What is heart valve surgery?

Heart valve surgery can repair or replace a damaged valve. Your consultant may recommend valve surgery if your valve problem is causing difficult symptoms, if the valve disease is severe, or if the faulty valve may cause serious and life-threatening complications like heart failure and abnormal heart rhythms.

Treatment to repair or replace a faulty valve can help to reduce uncomfortable symptoms such as fatigue, breathlessness and chest pain. Treatment can also protect your heart health, prevent dangerous complications of heart valve disease and boost your longevity and quality of life.

Our specialist cardiologists and cardiac surgeons can use innovative techniques to treat damaged or diseased heart valves in private patients.

The heart has 4 valves; mitral, pulmonary, tricuspid and aortic

The 4 valves of the heart ensure blood flows in one direction.

The heart has 4 valves, which all work to ensure blood flows correctly through the heart in one direction.

  • Aortic valve: The valve on the left side of the heart between the left ventricle (the lower chamber) and the aorta, the big artery that carries oxygen-rich blood to the body.
  • Mitral valve: The valve is on the left side of the heart between the left atrium (the upper chamber) and the left ventricle.
  • Pulmonary valve: The valve on the right side of the heart between the right ventricle and the pulmonary artery, the blood vessel that carries blood to the lungs to collect and carry oxygen.
  • Tricuspid valve: The valve on the right side of the heart between the right atrium and the right ventricle.

Heart valve problems

The heart valves open to allow blood to flow through, then close to ensure it flows in the correct direction and doesn’t leak backwards. Heart valve problems occur when a valve can’t open and close properly:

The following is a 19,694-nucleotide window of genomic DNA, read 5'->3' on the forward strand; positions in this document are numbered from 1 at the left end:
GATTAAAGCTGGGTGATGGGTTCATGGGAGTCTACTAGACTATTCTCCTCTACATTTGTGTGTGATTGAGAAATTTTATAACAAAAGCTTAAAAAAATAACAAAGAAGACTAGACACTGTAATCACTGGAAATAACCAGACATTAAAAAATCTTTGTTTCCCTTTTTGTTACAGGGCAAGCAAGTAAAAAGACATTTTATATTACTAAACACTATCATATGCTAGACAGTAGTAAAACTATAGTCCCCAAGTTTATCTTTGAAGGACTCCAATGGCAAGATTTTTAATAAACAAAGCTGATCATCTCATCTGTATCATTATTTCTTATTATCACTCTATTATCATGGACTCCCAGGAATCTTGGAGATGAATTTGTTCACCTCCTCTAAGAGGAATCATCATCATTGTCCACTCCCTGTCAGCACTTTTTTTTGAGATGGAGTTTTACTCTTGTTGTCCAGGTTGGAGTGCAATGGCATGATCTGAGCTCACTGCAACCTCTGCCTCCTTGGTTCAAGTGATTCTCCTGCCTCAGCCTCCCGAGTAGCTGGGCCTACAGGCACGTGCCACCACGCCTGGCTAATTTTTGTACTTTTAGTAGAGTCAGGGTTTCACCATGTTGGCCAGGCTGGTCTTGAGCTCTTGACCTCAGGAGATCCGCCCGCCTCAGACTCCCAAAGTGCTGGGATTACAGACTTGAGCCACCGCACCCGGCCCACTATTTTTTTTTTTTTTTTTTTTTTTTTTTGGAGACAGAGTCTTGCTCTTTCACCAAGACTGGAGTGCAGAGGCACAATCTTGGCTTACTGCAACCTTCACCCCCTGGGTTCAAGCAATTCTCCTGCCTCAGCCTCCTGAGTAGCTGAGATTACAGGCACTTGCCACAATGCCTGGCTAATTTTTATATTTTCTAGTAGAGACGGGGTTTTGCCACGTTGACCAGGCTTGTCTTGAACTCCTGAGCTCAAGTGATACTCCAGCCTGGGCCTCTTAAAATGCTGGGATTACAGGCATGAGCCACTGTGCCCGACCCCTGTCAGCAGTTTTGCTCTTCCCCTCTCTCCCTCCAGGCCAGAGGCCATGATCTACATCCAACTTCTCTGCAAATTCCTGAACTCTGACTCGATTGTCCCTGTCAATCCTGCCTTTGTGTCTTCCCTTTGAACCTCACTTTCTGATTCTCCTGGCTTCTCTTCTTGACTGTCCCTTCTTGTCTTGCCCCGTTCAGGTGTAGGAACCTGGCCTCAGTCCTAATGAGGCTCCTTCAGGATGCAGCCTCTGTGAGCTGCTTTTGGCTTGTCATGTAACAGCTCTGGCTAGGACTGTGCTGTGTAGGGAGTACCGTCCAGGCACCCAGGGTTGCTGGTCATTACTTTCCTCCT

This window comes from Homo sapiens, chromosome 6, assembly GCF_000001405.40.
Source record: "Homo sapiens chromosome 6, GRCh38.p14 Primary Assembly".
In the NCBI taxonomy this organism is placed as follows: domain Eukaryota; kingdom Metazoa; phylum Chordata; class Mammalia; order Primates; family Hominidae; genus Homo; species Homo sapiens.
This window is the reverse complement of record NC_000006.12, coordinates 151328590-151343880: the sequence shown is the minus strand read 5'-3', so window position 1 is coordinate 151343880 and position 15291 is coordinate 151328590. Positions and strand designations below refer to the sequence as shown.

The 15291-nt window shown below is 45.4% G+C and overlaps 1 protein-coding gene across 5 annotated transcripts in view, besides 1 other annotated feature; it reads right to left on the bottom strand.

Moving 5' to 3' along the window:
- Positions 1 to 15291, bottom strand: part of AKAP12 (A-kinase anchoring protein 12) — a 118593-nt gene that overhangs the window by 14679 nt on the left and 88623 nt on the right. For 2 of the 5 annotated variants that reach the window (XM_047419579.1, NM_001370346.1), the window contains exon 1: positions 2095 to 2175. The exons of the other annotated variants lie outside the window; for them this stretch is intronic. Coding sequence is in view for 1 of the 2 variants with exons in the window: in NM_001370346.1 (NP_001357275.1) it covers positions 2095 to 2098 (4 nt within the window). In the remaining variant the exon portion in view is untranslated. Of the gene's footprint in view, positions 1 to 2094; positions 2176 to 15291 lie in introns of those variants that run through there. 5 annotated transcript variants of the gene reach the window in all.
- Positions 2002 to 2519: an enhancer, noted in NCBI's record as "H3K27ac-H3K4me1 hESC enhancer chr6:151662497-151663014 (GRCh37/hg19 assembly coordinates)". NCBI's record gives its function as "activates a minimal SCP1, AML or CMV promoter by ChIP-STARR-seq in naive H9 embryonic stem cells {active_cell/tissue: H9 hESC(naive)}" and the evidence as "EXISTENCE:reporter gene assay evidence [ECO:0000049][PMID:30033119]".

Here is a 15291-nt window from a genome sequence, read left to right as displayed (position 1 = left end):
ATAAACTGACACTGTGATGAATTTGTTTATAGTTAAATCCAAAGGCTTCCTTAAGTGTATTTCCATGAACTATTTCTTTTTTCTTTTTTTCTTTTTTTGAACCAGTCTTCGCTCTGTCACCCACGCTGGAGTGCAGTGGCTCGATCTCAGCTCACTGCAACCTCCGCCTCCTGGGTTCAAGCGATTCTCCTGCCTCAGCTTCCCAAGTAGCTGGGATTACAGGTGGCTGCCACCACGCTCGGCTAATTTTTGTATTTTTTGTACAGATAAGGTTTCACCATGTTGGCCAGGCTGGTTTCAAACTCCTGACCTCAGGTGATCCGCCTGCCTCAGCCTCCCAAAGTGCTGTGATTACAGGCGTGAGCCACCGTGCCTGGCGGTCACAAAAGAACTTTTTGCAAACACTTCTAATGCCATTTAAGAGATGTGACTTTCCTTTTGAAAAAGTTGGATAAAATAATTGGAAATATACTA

• Valve stenosis: The valve becomes narrowed and can’t fully open, which restricts blood flow.
  • Valve regurgitation: The valve cannot close tightly, allowing blood to leak backwards.

Aortic valve stenosis causes the valve to become narrowed, reducing blood flow through the heart.

Who needs heart valve repair or replacement?

Many people live with heart valve disease with no symptoms or problems. However, heart valve disease can progress to cause unpleasant symptoms, and it can lead to serious complications, including heart failure and heart rhythm abnormalities.

Your consultant may recommend valve repair or replacement if your symptoms affect your function and quality of life or if the faulty valve is at risk of damaging your heart.

How to prepare for  heart valve repair

Heart valve repair is a treatment to improve the function of a faulty valve. The types of valve repair include:

  • balloon valvuloplasty
  • surgical valve repair
  • percutaneous valve repair

Balloon valvuloplasty

Balloon valvuloplasty is a minimally invasive procedure used to open up narrowed and stenotic valves. The specialist introduces a fine, flexible tube into a blood vessel in your groin. They pass it to the heart using X-ray guidance where they then inflate the balloon to open up the valve and improve blood flow. Valvuloplasty can be a good option if the valve isn’t very narrow or you’re unwell, frail or elderly.

Surgical valve repair

This treatment involves surgery to repair a faulty valve. Repair is typically used to treat severe and symptomatic mitral regurgitation and mitral prolapse. Valve repair is open-heart surgery under general anaesthetic. The surgeon makes an incision along your breastbone or beneath your ribs to access the heart. During surgery, a bypass machine will take over the work of your heart and lungs.